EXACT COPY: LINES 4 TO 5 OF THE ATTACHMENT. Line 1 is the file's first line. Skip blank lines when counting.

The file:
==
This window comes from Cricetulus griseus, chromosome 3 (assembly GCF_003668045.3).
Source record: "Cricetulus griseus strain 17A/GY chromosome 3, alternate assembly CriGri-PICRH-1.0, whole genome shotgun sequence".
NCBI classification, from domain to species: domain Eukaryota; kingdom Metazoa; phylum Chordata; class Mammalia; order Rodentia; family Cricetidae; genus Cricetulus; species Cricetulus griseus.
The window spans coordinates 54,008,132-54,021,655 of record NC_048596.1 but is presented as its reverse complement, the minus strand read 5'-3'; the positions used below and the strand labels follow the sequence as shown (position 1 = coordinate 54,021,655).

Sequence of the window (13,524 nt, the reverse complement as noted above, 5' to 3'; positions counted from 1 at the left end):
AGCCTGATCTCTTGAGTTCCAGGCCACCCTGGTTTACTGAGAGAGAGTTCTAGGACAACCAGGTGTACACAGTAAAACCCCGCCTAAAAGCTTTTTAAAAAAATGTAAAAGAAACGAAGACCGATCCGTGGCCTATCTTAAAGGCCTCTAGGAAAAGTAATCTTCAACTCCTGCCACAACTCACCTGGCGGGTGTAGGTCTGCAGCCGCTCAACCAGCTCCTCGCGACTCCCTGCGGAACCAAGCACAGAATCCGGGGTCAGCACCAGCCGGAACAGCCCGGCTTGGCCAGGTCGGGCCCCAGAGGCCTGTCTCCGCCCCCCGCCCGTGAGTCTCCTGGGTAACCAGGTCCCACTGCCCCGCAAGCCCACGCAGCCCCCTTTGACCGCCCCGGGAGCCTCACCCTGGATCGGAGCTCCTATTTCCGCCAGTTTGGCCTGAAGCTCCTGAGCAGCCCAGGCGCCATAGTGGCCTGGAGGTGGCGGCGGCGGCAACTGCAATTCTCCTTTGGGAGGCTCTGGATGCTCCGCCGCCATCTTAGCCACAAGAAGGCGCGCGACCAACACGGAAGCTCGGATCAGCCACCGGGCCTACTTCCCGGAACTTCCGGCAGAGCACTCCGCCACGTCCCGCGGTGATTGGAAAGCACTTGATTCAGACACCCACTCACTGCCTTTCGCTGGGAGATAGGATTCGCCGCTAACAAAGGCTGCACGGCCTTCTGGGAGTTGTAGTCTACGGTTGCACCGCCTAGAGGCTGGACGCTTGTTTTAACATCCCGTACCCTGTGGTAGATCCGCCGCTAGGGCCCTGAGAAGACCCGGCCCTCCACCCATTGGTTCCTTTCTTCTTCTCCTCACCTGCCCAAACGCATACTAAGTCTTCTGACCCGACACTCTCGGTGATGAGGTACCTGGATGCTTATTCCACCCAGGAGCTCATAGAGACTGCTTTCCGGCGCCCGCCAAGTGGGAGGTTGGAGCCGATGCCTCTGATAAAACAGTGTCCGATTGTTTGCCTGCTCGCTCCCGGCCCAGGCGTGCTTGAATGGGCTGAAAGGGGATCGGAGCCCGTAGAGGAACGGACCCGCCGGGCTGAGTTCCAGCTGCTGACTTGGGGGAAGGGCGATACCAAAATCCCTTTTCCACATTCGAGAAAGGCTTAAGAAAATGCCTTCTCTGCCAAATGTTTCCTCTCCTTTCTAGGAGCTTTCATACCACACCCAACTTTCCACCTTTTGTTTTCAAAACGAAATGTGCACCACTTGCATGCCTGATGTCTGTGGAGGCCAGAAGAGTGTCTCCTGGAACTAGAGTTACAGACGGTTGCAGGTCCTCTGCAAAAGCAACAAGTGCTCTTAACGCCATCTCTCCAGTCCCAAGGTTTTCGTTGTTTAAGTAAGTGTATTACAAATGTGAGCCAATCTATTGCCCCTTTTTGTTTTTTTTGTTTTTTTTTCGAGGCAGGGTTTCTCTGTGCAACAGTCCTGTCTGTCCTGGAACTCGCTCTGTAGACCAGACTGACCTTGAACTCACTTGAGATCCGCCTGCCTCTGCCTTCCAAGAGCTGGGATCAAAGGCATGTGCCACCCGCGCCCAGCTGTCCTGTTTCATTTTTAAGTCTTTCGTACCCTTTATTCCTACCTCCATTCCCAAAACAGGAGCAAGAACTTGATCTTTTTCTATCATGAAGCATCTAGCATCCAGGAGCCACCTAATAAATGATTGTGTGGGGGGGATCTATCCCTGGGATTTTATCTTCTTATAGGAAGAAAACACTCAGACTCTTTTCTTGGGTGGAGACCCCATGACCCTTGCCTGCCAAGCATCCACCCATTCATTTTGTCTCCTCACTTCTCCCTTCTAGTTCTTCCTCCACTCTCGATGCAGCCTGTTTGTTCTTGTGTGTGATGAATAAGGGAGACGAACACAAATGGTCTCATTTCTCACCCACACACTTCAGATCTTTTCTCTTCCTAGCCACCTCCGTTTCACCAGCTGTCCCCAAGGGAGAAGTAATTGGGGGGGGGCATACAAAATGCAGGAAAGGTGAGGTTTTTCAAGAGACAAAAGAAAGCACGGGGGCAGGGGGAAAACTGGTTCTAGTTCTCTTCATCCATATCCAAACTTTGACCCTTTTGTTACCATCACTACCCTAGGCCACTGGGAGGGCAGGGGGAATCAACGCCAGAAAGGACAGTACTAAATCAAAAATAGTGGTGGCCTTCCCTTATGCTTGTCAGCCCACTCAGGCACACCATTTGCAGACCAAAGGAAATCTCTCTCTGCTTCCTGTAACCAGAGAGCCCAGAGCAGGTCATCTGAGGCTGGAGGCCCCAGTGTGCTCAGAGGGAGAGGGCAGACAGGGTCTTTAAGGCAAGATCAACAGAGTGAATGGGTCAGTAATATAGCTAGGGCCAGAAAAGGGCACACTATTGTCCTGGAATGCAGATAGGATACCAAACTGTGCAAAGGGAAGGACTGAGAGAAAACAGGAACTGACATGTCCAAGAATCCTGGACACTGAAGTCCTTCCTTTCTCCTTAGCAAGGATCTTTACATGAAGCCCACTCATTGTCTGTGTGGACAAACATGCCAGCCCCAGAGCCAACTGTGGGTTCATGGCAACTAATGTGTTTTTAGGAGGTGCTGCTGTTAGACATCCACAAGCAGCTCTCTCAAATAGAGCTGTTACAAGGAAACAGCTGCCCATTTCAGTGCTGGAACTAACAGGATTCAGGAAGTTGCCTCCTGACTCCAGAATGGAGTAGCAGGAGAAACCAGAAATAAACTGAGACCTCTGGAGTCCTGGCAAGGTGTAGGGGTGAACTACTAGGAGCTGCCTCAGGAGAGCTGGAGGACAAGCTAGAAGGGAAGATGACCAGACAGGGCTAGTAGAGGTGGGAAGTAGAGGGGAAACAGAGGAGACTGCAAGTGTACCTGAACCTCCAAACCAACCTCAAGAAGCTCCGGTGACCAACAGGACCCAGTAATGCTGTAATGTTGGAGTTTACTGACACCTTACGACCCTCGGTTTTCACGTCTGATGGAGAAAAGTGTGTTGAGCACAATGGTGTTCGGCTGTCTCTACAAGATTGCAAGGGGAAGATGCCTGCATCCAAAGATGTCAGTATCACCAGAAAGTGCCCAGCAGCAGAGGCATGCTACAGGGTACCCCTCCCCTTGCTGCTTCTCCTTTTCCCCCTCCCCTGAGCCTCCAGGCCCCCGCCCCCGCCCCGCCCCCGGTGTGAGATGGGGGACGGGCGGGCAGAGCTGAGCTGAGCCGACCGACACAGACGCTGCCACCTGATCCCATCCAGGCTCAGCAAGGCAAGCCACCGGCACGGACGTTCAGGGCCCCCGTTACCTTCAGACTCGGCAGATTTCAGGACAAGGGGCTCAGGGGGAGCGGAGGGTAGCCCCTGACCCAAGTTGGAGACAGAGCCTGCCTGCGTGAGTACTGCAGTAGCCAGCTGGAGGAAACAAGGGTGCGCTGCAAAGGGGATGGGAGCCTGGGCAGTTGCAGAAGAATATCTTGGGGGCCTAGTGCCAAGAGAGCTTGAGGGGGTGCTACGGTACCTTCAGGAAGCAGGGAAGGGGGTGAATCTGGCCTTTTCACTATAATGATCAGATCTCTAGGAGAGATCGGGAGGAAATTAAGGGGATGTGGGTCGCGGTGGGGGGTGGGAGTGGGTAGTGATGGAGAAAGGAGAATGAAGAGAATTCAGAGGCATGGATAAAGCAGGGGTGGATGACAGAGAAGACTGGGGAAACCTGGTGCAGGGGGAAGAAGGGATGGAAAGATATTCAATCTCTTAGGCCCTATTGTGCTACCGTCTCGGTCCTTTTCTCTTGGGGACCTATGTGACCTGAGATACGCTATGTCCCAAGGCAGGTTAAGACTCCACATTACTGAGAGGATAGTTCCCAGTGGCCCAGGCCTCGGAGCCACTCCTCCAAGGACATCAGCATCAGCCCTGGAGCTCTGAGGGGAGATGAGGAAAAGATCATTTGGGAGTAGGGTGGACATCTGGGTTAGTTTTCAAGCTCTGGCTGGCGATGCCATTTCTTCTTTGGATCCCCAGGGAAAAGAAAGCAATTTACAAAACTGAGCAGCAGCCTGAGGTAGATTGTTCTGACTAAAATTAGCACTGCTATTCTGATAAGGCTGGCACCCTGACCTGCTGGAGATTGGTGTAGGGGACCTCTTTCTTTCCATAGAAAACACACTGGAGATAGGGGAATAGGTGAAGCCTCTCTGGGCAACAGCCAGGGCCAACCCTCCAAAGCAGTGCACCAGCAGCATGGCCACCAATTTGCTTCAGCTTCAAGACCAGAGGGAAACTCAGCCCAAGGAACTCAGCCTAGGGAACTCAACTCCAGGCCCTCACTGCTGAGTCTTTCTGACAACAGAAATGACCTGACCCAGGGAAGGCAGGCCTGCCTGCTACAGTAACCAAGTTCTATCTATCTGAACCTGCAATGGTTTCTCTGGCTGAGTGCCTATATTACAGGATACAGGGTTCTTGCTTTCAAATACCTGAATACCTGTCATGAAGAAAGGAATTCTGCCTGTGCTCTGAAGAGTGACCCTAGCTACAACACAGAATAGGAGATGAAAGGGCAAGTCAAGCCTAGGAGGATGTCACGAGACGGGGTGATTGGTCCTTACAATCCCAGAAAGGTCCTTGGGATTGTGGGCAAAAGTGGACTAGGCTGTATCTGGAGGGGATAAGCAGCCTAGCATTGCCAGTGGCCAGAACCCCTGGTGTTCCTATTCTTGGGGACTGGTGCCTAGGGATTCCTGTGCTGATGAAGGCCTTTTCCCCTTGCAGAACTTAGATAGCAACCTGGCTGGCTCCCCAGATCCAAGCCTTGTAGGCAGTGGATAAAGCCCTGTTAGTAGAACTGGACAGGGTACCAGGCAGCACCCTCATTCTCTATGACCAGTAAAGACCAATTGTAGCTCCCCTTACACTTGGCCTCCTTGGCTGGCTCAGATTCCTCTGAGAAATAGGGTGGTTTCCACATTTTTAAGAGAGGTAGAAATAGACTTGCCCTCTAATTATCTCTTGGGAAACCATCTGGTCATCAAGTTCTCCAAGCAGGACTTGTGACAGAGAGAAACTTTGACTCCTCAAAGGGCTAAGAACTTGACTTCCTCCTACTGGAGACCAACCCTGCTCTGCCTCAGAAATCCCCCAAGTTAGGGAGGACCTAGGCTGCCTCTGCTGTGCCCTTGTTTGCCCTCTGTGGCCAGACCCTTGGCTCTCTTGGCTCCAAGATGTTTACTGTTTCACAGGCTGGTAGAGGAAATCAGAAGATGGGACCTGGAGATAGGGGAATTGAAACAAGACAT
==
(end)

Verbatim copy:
The window spans coordinates 54,008,132-54,021,655 of record NC_048596.1 but is presented as its reverse complement, the minus strand read 5'-3'; the positions used below and the strand labels follow the sequence as shown (position 1 = coordinate 54,021,655).

Sequence of the window (13,524 nt, the reverse complement as noted above, 5' to 3'; positions counted from 1 at the left end):